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Coronavirus Best Practices and Protocols Needed During ‘New Normal’

As the United States begins to reopen after the coronavirus shutdown, the country must do so on different timelines and different protocols and best practices to ensure the protection of workers and citizens.

by Jim McKay / May 20, 2020
TNS/Jake May | Flint J

As the United States begins to reopen after the coronavirus shutdown, the country must do so on different timelines and different protocols and best practices to ensure the protection of workers and citizens.


The shutdown of normalcy brought on by the coronavirus outbreak was difficult, more for some than others. But returning to what will be a new normal will be more difficult, said infectious disease specialists in a media briefing hosted by the Infectious Diseases Society of America, Tuesday.

Since the coronavirus was detected in the United States in January, there have been an estimated 1.5 million confirmed cases and about 90,000 deaths. Those numbers may be on the low side because of the challenges of testing, especially early on, according to Dr. Preeti Malani, Chief Health Officer at the University of Michigan, who spoke during the briefing.

Malani said different parts of the country and even different industries will see different challenges as the pandemic moves into a new phase and some will adjust better and more quickly than others. Some may not survive.

“As things have improved from a public health standpoint, everyone is thinking about reengaging as a nation,” she said. “And waiting for a timeline, depending on where you live as the timeline is going to vary a bit even within states.”

She said in her state of Michigan the northern part is ready open other parts are still waiting on the timeline. “Ramping down was pretty easy, although it didn’t feel like it at the time,” Malani said. “Reopening is going to be much more complicated.”

It’s going to have to be done with safeguards in place for workers, and the public and will take concerted efforts on the part of organizations to protect people as they return to the new normal. “We’re thinking about this at the University of Michigan as we prepare to open campus,” Malani said.

She said the campus wasn’t fully closed but students and employees were removed for remote learning and remote work. She said research labs on campus will begin opening up in the next few days. Many manufacturing businesses are also beginning to open up in the state and some of the same protocols—and some new ones—will need to be put into place.

 “Businesses and workplaces vary in terms of risk and you can think of them as high, medium and low risk, both in terms of the type of activity that occurs and also the number of customers that are served or the number of employees that wok in a particular space,” Malani said.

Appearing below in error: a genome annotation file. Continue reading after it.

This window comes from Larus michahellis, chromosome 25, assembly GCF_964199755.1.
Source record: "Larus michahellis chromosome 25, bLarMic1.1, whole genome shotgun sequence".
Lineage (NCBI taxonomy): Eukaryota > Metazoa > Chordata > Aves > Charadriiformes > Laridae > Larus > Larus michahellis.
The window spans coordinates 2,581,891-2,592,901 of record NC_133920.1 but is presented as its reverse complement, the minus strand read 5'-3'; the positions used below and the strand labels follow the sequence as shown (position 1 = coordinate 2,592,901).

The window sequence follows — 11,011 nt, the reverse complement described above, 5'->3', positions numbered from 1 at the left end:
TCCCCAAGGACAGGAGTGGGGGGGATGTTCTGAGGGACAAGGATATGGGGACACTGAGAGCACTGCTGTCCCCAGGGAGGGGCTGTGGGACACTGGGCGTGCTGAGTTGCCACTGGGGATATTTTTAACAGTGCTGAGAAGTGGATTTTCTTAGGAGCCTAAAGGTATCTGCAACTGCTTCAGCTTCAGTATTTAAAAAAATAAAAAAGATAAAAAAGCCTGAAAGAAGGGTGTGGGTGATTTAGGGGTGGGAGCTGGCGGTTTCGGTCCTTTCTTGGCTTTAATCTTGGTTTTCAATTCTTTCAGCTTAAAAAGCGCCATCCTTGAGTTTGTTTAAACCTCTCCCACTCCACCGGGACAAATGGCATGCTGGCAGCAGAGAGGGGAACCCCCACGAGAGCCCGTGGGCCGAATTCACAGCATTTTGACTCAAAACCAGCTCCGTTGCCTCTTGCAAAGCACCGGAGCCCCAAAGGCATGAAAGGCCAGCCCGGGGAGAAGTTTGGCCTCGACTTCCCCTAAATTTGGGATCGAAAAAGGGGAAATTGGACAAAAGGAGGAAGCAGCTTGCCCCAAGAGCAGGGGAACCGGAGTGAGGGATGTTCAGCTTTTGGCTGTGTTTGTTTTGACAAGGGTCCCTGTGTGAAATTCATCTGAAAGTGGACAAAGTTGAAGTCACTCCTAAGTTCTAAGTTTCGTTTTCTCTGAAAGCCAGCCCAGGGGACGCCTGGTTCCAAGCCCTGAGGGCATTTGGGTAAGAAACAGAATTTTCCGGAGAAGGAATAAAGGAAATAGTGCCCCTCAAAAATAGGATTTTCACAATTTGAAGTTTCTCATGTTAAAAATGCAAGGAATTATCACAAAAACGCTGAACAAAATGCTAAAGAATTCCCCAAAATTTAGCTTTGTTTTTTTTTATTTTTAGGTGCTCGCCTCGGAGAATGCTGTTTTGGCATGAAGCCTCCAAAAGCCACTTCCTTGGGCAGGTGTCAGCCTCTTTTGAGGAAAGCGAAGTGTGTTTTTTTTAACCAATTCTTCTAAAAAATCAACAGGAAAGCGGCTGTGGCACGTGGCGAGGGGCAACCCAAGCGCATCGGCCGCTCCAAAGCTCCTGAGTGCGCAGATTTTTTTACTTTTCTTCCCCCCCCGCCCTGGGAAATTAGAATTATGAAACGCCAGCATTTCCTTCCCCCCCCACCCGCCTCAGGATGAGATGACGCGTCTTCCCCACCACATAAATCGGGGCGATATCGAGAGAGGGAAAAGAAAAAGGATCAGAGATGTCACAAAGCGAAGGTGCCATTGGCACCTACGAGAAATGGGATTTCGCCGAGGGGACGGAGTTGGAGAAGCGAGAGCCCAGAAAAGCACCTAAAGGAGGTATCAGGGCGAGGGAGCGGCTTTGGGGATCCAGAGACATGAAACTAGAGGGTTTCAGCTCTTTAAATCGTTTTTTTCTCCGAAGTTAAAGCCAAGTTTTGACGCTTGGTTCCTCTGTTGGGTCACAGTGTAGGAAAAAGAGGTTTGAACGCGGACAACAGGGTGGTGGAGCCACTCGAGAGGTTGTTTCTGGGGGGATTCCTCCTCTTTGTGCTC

There are going to have to be best practices related to things like access control (how people enter establishments); health screenings; taking the temperature of people entering buildings or establishments; social distancing, where possible; contact tracing; cleaning and sanitation and the use of personal protective equipment.

“It’s extremely important to ensure workers that they are being kept safe,” Malani said. “A lot of this is unknown because the playbook doesn’t exist.”

She said it’s important for establishments and governments to be transparent and provide information in as much detail as possible.

Some industries won’t be able to reopen safely for the time being because of the nature of the business. Social distancing in some industries may not be possible so new protocols may have to be developed.

“In those cases, maybe you can do a better job of screening workers and customers and having better cleaning protocols, using personal protective equipment and decreasing density in some way that can make economic sense,” Malani said, “Like with expanded hours or different shifts.”

She said hand hygiene remains important as does the use of masks or face shields. “None of this is going to be perfect or easy and there is going to be some residual risk not matter what. We’re going to have cases of Covid-19, especially as businesses return to work but some basic public health practice can help prevent large outbreaks and help prevent and protect our most vulnerable populations.”

Dr. Leonard Mermel, medical director for the Department of Epidemiology and Infection Control at Rhode Island Hospital, reiterated the need for people to continue to observe practices like wearing masks or face guards and social distancing to keep the rate of infections from spiking.

“I spend most of my time thinking about how to reduce the risk of transmission of infections in health care settings,” Mermel said. “But the average individual, who is not in health care, may not realize some of the things they need to do to protect themselves.”

Mermel said he still has not touched a door handle since the outbreak started. He carries paper towels with him wherever he goes and uses those as protecting when touching surfaces. He also carries hand sanitizer and wears a mask.

“We all product bio-aerosols when we talk,” he said. “When we talk loudly we produce more and when we sneeze or cough and those bio-aerosols get trapped in your mask or face shield. It’s important when you start getting together with your friends to continue to stay six feet apart even if you’re each covered with a mask for face shield.”

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